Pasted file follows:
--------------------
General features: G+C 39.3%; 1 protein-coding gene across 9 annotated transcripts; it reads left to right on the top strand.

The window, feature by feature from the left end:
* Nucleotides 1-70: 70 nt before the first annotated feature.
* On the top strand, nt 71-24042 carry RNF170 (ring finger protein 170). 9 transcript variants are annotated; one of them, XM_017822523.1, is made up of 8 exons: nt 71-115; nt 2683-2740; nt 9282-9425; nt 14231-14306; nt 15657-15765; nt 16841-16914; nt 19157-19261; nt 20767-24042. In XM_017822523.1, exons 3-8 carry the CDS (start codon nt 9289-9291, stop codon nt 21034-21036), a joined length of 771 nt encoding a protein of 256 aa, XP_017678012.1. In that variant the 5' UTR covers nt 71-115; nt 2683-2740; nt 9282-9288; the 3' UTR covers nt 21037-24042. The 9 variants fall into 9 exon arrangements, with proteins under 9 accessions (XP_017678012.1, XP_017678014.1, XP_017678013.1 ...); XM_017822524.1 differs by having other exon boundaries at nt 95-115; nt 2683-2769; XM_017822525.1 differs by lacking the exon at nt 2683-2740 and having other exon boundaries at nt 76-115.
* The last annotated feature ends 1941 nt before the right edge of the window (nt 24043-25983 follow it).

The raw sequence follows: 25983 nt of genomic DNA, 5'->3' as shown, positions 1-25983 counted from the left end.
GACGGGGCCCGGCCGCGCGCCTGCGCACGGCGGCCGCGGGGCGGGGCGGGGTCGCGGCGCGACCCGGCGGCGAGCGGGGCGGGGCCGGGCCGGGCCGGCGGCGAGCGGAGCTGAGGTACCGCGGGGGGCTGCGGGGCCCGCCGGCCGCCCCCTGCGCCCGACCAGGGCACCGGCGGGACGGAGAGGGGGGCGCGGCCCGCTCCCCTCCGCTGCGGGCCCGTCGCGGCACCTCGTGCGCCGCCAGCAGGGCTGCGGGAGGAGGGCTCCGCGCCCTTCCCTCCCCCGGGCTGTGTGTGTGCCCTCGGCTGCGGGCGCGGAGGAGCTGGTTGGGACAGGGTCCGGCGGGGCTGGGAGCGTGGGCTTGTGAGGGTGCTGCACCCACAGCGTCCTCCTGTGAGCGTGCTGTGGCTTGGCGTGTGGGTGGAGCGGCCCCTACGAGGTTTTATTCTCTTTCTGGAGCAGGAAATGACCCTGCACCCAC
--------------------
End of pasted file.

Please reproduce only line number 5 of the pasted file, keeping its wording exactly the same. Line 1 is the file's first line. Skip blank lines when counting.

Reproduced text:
* The last annotated feature ends 1941 nt before the right edge of the window (nt 24043-25983 follow it).